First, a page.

October Challenge: 7-minute daily hanging

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At the end of 2020, I've decided to make 2021 a challenging year. I have committed to doing 12 monthly challenges, one for each month. You can see the list of all the challenges here. Below is a summary of the October challenge.

What was the challenge?

Challenge: Hang for 7 minutes a day. Not seven consecutive minutes, but seven minutes total in a day.

Why: I found this challenge online and immediately liked it. It's crazy enough and, at the same time, has enough health benefits (shoulders, grip strength, spine decompression, joints, ligaments), making it a perfect candidate for a monthly challenge.

How well did it go?

Challenge completion rate: 20% (6 out of 30) FAIL

How hard was it?

At the end of each day, I recorded if I had completed the challenge for the day. I also rated how much effort it took on a scale of 1 to 10. While it's subjective, it gives an idea of how hard it was to complete the challenge.

Average effort score: 8.33
Lowest effort score for the month: 7 (2 times)
Highest effort score for the month: 10 (1 time)

What did I learn from it?

I have failed this one badly. I wanted to make it work, but I wasn't ready. I did not expect this to be so hard.

How hard can hanging be? Turns out—pretty hard. I went into it without any preparation or warm-up days. It killed me.

Seven minutes in total doesn't sound so much, but I quickly discovered that at the beginning, I could hand 40-50 seconds at a time, at best. Then some rest, another 30-40 seconds, and pretty quickly, each session was shorter, and each break was longer. The whole exercise took probably an hour or longer on the first day. My hands hurt.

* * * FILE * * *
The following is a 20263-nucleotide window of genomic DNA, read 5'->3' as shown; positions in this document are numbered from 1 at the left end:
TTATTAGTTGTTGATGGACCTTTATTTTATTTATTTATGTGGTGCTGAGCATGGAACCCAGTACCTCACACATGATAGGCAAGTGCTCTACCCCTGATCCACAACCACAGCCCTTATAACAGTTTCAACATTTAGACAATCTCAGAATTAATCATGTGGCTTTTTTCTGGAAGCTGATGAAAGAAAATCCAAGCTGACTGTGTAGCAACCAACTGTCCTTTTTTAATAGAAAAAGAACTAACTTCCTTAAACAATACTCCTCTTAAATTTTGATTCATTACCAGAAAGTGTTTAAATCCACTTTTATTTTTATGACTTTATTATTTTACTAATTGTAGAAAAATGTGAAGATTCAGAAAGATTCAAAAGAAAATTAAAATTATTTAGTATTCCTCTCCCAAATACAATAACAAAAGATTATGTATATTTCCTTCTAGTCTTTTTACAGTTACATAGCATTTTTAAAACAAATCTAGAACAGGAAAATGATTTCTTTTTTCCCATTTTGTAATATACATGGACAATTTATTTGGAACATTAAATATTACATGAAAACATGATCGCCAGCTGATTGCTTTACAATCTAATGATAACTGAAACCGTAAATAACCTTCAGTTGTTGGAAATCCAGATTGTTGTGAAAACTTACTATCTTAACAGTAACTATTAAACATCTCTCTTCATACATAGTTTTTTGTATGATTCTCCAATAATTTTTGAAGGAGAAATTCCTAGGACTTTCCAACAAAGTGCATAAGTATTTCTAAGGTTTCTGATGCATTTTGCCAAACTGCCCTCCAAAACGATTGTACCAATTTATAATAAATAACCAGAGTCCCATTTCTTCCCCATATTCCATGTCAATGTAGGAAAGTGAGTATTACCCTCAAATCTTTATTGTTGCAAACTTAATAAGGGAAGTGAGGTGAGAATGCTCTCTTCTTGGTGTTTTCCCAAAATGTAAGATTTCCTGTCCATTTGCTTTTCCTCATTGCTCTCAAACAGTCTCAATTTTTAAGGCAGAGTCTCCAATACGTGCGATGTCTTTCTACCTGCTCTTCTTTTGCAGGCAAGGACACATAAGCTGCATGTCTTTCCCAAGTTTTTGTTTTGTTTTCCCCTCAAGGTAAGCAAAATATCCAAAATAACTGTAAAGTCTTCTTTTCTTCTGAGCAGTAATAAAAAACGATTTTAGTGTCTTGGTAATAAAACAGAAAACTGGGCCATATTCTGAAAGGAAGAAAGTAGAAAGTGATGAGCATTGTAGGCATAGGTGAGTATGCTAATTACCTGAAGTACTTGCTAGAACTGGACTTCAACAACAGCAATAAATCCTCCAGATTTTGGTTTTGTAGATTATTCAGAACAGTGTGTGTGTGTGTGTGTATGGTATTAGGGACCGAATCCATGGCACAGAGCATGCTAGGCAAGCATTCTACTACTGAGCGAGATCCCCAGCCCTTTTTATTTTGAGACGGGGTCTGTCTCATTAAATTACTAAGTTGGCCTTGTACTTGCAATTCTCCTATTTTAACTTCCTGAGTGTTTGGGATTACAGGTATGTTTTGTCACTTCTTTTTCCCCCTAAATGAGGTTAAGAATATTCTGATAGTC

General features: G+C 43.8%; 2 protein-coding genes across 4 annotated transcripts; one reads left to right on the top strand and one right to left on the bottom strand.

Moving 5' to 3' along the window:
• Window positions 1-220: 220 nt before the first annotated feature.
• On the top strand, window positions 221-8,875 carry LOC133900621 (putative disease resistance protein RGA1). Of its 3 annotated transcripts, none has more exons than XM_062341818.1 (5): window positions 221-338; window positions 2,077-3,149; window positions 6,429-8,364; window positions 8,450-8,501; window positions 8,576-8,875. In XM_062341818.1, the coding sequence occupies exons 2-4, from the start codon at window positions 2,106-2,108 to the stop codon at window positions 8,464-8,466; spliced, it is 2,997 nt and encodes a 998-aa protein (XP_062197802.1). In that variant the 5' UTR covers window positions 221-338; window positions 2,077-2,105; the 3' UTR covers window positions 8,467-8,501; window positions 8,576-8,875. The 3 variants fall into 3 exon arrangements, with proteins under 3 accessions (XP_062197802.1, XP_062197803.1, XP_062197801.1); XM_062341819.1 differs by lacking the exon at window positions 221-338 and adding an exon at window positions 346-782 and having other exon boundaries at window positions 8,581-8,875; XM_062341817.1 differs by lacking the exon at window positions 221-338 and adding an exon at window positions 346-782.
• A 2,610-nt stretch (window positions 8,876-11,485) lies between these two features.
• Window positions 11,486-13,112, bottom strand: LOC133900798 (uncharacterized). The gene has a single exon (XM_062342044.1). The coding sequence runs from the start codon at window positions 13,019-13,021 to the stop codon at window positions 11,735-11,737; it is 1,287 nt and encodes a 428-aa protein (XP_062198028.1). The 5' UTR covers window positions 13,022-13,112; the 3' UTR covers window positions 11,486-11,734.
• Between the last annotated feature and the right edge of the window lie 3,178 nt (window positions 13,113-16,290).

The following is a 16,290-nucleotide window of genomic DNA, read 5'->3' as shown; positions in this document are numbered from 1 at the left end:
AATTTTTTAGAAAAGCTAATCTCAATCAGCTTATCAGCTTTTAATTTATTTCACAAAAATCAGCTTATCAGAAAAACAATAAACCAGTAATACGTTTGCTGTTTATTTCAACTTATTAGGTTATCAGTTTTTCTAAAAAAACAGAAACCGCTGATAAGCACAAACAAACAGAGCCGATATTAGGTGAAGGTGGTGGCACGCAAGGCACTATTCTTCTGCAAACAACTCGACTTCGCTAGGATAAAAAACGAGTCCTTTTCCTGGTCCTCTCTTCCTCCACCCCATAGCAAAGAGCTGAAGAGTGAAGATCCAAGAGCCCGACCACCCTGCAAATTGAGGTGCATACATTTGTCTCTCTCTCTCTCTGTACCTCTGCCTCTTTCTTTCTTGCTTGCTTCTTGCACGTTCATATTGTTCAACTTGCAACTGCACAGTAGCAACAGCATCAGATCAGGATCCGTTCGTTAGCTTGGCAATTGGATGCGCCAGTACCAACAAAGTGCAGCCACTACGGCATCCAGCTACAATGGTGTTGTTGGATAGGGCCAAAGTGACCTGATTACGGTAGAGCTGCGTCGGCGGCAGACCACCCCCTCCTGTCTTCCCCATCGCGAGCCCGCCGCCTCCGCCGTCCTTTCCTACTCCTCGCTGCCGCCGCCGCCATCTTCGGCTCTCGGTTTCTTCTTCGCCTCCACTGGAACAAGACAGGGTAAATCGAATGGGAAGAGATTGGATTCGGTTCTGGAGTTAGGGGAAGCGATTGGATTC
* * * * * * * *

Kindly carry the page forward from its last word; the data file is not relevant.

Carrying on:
Proper preparation for this challenge would have helped. If I had tried it a few times before, I would have known how hard it was and trained accordingly. Without preparation, I dug a deeper hole each day until I gave up after six days. My hands had physical wounds and continuing would be not just hard but also harmful.


  • Physical exercise. It's a healthy activity. It makes the whole body work.
  • Satisfaction after completing. The feeling when the time finally hit 7 minutes was fantastic.
  • Feeling of progress and accomplishment. After the first 2-3 days, when the initial shock wore off, I started seeing progress. Individual sessions began to be longer (60 seconds, sometimes even more), with shorter breaks.


  • Takes a lot of time. I don't have much free time, but even with a gym in our building, it took too long. I expected it to be maybe 15 minutes total, and it was an hour or more. Sometimes even a few separate sessions throughout the day.
  • Hard to do every day. I wasn't adequately prepared and suffered the consequences.
  • Physical wounds. When my body and muscles started to adapt, my hands gave up. Continuing would be masochistic.

Will I keep doing it?

Yes, with modifications. I wanted it to work. When I saw that it takes so long to get to 7 minutes and that I might need to have multiple sessions throughout the day, I decided that going to the gym was not a feasible option. So I bought a portable pull-up bar. It's now on my balcony.

After injuring my hands (I'll spare you the photos), I also bought proper gym gloves.

I'm ready for the second try, this time with a better plan and attitude.

I'll get there. Maybe I won't train every day at first, perhaps not seven minutes from day one, but I'll get there.

What's the next month's challenge?

Challenge: No coffee.

Why: I love coffee, and it has multiple health benefits, but it can also mess with your sleep. I'll go an entire month without coffee and substitute it with other stimulants (e.g., yerba mate), observing the effects of the change, if any.